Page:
Chous (Toy Pitcher)

A work made of terracotta, decorated in the red-figure technique.
CC0 Public Domain Designation

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  • A work made of terracotta, decorated in the red-figure technique.

Date:

440/420 BC

Artist:

Greek; Athens

About this artwork

Toward the end of the 5th century B.C., Athenian potters and painters created a large number of miniature oinochoai (sing. oinochoe), or pitchers, decorated with children at play or imitating adults. It is thought that they were given to the youngest members of the family during the Anthesteria, a three-day celebration of the new vintage of wine and the arrival of spring. These little vessels are called choes (sing. chous), which means libations, after the name of the second day of the festival. Children took part in the festival but did not imbibe wine. A half-grown youth grabs the branch of a leafless tree with his left hand and extends his free hand to welcome a younger boy pulling a small cart.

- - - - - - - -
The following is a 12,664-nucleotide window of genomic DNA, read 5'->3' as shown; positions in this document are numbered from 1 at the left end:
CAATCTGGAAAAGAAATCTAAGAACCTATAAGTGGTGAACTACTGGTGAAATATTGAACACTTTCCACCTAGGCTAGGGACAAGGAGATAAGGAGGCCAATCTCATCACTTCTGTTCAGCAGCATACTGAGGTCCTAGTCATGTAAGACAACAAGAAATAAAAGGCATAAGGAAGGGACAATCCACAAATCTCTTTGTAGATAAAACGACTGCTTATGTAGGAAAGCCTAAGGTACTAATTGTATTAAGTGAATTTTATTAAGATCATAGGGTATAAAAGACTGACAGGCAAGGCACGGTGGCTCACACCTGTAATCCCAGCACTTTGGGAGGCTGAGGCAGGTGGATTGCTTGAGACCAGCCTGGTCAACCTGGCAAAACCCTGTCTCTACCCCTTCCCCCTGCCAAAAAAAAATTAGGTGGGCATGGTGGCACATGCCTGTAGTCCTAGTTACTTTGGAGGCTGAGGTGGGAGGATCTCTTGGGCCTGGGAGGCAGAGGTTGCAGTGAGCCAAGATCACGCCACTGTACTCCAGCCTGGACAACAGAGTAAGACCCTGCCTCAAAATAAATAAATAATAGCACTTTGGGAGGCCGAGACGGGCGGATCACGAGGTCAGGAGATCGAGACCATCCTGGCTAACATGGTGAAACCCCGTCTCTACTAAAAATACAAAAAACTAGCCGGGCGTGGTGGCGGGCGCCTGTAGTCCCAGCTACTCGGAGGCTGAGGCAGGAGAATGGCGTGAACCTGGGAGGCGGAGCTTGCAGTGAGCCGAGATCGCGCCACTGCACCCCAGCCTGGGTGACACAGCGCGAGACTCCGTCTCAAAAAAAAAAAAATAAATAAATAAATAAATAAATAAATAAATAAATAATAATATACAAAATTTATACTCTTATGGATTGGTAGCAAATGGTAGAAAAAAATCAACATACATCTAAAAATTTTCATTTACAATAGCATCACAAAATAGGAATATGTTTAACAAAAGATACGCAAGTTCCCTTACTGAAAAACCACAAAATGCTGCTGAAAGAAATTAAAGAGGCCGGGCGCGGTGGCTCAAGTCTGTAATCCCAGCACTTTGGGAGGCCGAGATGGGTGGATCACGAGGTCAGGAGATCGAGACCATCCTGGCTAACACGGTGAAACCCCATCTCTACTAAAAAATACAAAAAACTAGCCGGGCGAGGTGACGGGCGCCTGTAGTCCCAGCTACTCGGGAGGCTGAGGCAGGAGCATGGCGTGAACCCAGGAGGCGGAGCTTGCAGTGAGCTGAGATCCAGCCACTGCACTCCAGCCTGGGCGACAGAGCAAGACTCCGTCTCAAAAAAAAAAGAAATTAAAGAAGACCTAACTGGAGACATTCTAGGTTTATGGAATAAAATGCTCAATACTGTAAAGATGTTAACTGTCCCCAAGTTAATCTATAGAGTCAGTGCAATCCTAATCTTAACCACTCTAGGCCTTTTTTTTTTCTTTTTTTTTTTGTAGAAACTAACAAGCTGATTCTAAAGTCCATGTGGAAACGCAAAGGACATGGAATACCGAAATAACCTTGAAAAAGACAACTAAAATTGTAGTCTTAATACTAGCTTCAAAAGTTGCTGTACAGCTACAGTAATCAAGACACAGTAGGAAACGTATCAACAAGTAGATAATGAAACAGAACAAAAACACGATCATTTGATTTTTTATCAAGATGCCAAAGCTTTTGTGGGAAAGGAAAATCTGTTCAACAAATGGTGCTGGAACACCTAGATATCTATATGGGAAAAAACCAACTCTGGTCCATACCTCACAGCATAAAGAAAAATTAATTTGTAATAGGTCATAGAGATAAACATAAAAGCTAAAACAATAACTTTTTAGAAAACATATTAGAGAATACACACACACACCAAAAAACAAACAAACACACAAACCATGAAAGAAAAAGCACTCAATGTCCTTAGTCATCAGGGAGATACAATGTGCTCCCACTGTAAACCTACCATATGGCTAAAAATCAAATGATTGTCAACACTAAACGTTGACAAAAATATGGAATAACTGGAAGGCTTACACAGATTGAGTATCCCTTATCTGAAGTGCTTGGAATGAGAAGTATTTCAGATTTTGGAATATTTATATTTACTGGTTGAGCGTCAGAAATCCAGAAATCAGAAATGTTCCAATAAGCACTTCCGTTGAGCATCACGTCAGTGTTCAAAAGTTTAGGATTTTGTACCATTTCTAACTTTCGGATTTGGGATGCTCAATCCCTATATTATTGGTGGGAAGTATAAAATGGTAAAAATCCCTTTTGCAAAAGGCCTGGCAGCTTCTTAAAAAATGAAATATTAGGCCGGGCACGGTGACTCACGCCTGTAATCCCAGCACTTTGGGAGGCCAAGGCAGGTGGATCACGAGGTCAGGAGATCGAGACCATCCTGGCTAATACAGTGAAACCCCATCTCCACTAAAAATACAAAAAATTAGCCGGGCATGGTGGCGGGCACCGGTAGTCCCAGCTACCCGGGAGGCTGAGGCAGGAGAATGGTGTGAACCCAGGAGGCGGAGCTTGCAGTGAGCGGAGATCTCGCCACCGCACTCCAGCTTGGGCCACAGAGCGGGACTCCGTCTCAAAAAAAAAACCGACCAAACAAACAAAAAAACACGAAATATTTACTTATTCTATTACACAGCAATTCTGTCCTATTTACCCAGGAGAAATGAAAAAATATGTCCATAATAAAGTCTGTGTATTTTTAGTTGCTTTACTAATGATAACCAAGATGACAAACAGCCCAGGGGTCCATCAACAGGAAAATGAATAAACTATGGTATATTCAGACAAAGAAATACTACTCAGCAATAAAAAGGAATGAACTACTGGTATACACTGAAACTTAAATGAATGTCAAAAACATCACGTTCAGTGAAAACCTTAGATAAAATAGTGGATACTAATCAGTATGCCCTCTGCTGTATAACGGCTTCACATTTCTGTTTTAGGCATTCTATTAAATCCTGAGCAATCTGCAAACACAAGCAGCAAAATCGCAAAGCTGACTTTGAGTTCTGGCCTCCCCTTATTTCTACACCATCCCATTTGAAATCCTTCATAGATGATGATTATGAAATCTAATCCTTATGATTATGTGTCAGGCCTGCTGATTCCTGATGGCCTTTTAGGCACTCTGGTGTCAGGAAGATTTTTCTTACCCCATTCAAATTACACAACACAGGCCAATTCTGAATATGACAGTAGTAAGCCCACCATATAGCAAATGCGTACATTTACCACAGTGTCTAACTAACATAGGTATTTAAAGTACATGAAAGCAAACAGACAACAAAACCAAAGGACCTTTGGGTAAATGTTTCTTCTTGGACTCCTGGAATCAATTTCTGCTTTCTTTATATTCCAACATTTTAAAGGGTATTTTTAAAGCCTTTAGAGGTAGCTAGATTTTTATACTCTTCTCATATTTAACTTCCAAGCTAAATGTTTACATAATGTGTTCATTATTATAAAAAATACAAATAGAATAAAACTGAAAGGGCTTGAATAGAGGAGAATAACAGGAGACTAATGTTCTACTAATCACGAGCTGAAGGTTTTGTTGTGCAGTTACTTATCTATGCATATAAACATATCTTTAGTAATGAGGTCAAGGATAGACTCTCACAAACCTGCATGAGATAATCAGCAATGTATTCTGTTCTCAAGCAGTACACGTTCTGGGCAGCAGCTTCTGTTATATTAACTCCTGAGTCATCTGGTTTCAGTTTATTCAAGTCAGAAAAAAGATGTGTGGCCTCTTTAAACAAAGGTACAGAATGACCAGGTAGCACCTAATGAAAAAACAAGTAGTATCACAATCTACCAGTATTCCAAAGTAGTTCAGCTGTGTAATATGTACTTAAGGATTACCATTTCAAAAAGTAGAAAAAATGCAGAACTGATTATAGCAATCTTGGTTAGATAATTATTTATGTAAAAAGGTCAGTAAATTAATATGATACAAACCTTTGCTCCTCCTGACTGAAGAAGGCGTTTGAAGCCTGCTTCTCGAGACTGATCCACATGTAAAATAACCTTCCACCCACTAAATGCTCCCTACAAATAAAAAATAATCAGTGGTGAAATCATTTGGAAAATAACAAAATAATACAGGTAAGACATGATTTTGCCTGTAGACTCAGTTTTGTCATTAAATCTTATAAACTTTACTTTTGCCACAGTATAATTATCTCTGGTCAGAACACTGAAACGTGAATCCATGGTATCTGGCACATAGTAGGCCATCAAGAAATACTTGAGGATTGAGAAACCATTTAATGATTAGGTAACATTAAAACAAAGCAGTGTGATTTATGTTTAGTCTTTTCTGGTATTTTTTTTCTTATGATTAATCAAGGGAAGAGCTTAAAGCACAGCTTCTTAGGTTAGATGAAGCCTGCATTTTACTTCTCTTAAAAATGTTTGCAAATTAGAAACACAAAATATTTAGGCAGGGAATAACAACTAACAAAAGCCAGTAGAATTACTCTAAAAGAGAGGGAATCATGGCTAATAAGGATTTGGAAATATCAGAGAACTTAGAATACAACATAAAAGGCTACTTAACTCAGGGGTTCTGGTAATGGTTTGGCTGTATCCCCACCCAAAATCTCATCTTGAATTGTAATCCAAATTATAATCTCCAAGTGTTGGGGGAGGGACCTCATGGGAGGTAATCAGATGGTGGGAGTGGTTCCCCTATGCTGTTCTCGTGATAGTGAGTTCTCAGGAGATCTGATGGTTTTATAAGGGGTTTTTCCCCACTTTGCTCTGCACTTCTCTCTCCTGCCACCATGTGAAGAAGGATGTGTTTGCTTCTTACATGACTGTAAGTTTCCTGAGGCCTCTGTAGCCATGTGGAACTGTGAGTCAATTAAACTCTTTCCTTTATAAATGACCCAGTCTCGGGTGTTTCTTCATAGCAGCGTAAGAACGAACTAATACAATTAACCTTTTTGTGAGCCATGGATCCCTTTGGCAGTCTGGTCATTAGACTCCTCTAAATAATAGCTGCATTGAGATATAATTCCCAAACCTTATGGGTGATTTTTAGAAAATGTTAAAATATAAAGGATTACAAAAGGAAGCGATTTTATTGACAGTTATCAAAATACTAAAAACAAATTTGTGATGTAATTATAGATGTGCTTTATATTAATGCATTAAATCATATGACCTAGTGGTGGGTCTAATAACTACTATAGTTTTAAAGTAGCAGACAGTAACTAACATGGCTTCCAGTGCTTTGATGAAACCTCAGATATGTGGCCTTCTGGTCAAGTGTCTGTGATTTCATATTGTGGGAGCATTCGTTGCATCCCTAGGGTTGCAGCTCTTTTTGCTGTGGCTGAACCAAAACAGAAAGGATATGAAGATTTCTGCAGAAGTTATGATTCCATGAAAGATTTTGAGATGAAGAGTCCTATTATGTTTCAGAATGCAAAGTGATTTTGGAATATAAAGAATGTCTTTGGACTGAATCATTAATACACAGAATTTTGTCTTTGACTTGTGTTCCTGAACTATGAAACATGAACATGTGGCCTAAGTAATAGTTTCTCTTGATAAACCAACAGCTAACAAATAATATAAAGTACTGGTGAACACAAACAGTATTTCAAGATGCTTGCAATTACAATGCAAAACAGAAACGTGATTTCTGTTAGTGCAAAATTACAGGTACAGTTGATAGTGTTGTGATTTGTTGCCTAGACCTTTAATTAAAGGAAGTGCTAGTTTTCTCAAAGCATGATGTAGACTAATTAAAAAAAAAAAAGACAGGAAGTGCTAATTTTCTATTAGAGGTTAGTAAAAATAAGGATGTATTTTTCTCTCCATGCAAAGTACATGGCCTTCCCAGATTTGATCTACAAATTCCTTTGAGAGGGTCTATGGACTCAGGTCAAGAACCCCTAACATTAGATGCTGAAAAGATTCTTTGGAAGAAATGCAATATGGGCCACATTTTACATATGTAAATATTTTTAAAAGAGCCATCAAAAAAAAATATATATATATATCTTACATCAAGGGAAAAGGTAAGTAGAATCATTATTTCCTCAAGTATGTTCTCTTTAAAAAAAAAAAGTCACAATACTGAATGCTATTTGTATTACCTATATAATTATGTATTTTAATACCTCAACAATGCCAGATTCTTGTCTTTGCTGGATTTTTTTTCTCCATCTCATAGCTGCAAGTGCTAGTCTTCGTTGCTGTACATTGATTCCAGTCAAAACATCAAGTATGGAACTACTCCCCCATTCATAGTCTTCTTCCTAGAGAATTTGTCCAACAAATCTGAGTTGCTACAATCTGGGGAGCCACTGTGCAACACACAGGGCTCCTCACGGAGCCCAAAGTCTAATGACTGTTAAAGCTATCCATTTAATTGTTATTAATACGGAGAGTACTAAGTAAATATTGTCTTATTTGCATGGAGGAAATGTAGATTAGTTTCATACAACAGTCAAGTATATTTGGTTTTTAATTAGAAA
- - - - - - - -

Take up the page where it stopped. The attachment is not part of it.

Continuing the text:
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Ancient and Byzantine Art

Culture

Ancient Greek

Title

Chous (Toy Pitcher)

Origin

Athens

Date

440 BC–420 BC

Medium

terracotta, decorated in the red-figure technique

Dimensions

10.8 × 7.7 × 7.8 cm (4.26 × 3.05 × 3.08 in.)

Credit Line

Gift of Martin A. Ryerson through The Antiquarian Society

Reference Number

1907.13

Extended information about this artwork

Object information is a work in progress and may be updated as new research findings emerge. To help improve this record, please email .

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